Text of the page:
Not ready for more voting restrictions
The voter-ID experiment put Kansas through a tough election year. Errors at the Sedgwick County Election Office and administrative failures at related agencies caused problems for both voters and candidates. With these difficulties in mind, does anyone think we are ready for a stringent voter-registration restriction?
During the 2011 legislative session, our Kansas legislators struck a smart agreement to postpone the implementation of the voter-registration restriction outlined in the Secure and Fair Elections Act. Given the magnitude of the changes under the SAFE Act, our state needed time to prepare, implement and monitor new provisions carefully.
In 2012, Secretary of State Kris Kobach introduced and lobbied for a bill to expedite implementation of the voter-registration restriction to June of last year. In the presence of that persistent lobbying, the Legislature admirably stuck by its decision to delay implementation.
Our legislators initially postponed implementation of the voter-registration restriction because we weren’t ready. They stopped Kobach’s attempt to rush implementation because we still weren’t ready. With 532 votes blocked because of ID problems, coupled with a year of glitches, errors and confusion, it is more obvious than ever that our state is not ready to take on more voting restrictions.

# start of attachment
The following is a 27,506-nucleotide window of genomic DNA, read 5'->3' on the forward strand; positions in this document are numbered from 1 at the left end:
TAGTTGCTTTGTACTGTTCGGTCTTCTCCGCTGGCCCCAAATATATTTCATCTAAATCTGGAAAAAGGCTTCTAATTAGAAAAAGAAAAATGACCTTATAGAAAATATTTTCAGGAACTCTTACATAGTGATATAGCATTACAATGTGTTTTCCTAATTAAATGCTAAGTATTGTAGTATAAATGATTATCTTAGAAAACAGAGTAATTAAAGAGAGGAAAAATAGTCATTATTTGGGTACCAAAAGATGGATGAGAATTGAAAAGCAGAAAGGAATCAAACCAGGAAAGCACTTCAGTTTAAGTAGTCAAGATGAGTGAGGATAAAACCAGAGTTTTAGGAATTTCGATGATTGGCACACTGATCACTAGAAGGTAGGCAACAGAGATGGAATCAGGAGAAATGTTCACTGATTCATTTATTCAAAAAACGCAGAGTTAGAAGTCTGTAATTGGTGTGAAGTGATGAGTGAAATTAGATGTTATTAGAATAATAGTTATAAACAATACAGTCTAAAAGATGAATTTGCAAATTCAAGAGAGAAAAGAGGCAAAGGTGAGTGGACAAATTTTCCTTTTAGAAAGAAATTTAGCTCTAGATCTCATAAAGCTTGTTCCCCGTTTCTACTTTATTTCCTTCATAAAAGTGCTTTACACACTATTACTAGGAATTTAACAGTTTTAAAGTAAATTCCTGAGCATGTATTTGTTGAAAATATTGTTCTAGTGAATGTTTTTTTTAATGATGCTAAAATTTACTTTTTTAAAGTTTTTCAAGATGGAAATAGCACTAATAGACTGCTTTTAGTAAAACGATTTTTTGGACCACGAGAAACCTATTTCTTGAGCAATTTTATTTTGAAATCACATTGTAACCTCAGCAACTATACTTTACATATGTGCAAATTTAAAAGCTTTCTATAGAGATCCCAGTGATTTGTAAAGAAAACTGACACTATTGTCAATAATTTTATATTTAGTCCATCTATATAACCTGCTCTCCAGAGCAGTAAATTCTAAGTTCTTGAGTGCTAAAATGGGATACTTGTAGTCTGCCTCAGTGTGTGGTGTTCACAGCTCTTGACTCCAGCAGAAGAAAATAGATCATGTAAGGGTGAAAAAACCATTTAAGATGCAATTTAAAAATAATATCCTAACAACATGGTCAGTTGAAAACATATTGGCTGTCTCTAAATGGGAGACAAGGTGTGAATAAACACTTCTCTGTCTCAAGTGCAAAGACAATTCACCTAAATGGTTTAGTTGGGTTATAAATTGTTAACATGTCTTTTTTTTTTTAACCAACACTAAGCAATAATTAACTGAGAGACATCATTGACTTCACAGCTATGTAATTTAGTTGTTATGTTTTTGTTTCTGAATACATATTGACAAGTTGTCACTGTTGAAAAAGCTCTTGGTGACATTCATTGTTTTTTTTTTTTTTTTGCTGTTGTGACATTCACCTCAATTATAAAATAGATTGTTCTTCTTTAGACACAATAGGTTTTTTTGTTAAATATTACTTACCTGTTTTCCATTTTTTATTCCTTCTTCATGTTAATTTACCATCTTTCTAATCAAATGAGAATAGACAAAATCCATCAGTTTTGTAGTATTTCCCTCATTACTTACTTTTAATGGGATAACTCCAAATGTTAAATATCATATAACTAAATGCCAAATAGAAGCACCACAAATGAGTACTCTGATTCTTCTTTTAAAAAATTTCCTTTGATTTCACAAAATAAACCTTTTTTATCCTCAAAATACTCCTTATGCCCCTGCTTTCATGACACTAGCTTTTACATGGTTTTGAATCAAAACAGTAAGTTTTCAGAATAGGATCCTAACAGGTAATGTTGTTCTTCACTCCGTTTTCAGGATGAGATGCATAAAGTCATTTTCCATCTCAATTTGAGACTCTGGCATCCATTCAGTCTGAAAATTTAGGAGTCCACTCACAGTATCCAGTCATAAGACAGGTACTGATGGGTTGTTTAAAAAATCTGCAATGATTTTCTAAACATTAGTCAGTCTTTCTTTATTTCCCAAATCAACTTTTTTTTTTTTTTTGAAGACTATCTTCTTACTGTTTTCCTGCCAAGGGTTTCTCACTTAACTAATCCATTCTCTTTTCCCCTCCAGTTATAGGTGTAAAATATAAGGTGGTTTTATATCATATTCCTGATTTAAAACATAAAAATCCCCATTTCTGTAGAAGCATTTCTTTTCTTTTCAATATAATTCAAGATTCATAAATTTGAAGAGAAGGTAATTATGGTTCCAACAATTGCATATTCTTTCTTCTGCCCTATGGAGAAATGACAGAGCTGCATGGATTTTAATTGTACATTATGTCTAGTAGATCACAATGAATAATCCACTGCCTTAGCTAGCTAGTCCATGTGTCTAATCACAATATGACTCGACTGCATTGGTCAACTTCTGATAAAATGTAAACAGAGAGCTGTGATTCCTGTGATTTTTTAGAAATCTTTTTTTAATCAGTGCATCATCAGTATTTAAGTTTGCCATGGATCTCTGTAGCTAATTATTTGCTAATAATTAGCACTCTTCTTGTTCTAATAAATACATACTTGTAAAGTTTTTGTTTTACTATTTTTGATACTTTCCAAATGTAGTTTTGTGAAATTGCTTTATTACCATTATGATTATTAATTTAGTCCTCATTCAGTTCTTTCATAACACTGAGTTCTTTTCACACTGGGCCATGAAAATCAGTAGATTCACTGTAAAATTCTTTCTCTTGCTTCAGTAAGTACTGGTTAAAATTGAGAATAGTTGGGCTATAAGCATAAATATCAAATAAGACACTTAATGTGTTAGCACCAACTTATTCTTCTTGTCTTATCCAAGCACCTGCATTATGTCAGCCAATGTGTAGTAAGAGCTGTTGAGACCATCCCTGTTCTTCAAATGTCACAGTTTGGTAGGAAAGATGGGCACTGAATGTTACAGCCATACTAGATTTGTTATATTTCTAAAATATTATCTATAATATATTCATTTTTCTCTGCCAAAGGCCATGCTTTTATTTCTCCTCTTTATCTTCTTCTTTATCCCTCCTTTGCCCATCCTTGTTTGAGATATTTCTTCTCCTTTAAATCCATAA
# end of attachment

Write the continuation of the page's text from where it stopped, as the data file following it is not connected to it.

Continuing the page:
Cut mailing cost
I received the latest mailing from Rep. Mike Pompeo, R-Wichita, to his constituents, titled “Putting Kansas Before Washington.” This 2012 yearly report is printed as a slick four-color, four-page, heavy-stock mailing “provided as a service to 4th Congressional District residents.” It also states: “This mailing was prepared, published and mailed at taxpayer expense.”
Do I sense a bit of hypocrisy, coming from a politician who consistently claims our national budget expenses must be cut? I would be quite satisfied with a single-page, black-and-white yearly report. Perhaps the first cut should be to congressional official expenses.
Cut Obama’s pay
I noticed on a network news crawl Monday morning that Social Security and veterans’ benefits would be cut if Congress and the president did not come to another compromise agreement on the debt ceiling. This scare-tactic headline must have been prearranged, as it appeared two hours before the presidential press conference. But let’s spin this the other way.
It would show exemplary and highly courageous leadership if the president cut his own pay and the salaries of all of his Cabinet and the heads of all government agencies by 35 percent, and then went to the bottom of the ladder for cuts. At least true leadership would surface for a change.